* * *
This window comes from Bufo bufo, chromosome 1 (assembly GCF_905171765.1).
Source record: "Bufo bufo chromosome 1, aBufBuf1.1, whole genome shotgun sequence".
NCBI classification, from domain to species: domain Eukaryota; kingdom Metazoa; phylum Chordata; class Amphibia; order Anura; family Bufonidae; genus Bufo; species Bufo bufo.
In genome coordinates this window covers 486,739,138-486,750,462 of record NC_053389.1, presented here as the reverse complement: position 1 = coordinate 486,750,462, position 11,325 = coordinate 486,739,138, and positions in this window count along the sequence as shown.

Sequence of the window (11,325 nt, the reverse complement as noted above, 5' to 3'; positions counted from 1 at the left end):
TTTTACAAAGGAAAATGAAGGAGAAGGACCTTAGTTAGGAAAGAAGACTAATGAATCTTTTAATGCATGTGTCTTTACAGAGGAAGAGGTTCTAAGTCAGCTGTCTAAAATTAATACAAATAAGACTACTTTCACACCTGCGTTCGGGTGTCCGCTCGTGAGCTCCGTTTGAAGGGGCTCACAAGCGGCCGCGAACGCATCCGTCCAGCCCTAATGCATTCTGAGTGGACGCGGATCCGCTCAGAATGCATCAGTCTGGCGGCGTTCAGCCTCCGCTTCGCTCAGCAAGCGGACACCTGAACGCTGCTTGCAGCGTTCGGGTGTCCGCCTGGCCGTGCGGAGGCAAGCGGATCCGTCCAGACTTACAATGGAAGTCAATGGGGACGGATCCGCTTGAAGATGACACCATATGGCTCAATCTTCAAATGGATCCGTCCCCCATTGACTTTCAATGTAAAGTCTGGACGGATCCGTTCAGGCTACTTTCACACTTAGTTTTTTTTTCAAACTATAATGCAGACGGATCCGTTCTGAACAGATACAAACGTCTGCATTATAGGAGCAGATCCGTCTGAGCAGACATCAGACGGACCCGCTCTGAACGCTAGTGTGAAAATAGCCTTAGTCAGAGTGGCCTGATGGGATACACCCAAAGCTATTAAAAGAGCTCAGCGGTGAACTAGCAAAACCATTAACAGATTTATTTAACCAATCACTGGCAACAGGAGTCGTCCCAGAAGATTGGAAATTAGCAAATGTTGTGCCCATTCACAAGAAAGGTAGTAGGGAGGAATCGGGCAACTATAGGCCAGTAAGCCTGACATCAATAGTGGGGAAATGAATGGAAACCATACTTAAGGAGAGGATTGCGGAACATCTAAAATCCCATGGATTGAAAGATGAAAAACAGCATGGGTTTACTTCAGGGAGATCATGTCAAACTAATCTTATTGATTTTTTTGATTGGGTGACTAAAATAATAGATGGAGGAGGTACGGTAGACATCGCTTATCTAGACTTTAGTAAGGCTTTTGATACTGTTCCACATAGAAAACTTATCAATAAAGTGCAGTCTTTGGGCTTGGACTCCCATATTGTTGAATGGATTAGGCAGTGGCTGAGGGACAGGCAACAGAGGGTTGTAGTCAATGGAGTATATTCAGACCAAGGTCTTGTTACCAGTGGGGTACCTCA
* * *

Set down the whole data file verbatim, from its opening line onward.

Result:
This window comes from Bufo bufo, chromosome 1 (assembly GCF_905171765.1).
Source record: "Bufo bufo chromosome 1, aBufBuf1.1, whole genome shotgun sequence".
NCBI classification, from domain to species: domain Eukaryota; kingdom Metazoa; phylum Chordata; class Amphibia; order Anura; family Bufonidae; genus Bufo; species Bufo bufo.
In genome coordinates this window covers 486,739,138-486,750,462 of record NC_053389.1, presented here as the reverse complement: position 1 = coordinate 486,750,462, position 11,325 = coordinate 486,739,138, and positions in this window count along the sequence as shown.

Sequence of the window (11,325 nt, the reverse complement as noted above, 5' to 3'; positions counted from 1 at the left end):
TTTTACAAAGGAAAATGAAGGAGAAGGACCTTAGTTAGGAAAGAAGACTAATGAATCTTTTAATGCATGTGTCTTTACAGAGGAAGAGGTTCTAAGTCAGCTGTCTAAAATTAATACAAATAAGACTACTTTCACACCTGCGTTCGGGTGTCCGCTCGTGAGCTCCGTTTGAAGGGGCTCACAAGCGGCCGCGAACGCATCCGTCCAGCCCTAATGCATTCTGAGTGGACGCGGATCCGCTCAGAATGCATCAGTCTGGCGGCGTTCAGCCTCCGCTTCGCTCAGCAAGCGGACACCTGAACGCTGCTTGCAGCGTTCGGGTGTCCGCCTGGCCGTGCGGAGGCAAGCGGATCCGTCCAGACTTACAATGGAAGTCAATGGGGACGGATCCGCTTGAAGATGACACCATATGGCTCAATCTTCAAATGGATCCGTCCCCCATTGACTTTCAATGTAAAGTCTGGACGGATCCGTTCAGGCTACTTTCACACTTAGTTTTTTTTTCAAACTATAATGCAGACGGATCCGTTCTGAACAGATACAAACGTCTGCATTATAGGAGCAGATCCGTCTGAGCAGACATCAGACGGACCCGCTCTGAACGCTAGTGTGAAAATAGCCTTAGTCAGAGTGGCCTGATGGGATACACCCAAAGCTATTAAAAGAGCTCAGCGGTGAACTAGCAAAACCATTAACAGATTTATTTAACCAATCACTGGCAACAGGAGTCGTCCCAGAAGATTGGAAATTAGCAAATGTTGTGCCCATTCACAAGAAAGGTAGTAGGGAGGAATCGGGCAACTATAGGCCAGTAAGCCTGACATCAATAGTGGGGAAATGAATGGAAACCATACTTAAGGAGAGGATTGCGGAACATCTAAAATCCCATGGATTGAAAGATGAAAAACAGCATGGGTTTACTTCAGGGAGATCATGTCAAACTAATCTTATTGATTTTTTTGATTGGGTGACTAAAATAATAGATGGAGGAGGTACGGTAGACATCGCTTATCTAGACTTTAGTAAGGCTTTTGATACTGTTCCACATAGAAAACTTATCAATAAAGTGCAGTCTTTGGGCTTGGACTCCCATATTGTTGAATGGATTAGGCAGTGGCTGAGGGACAGGCAACAGAGGGTTGTAGTCAATGGAGTATATTCAGACCAAGGTCTTGTTACCAGTGGGGTACCTCA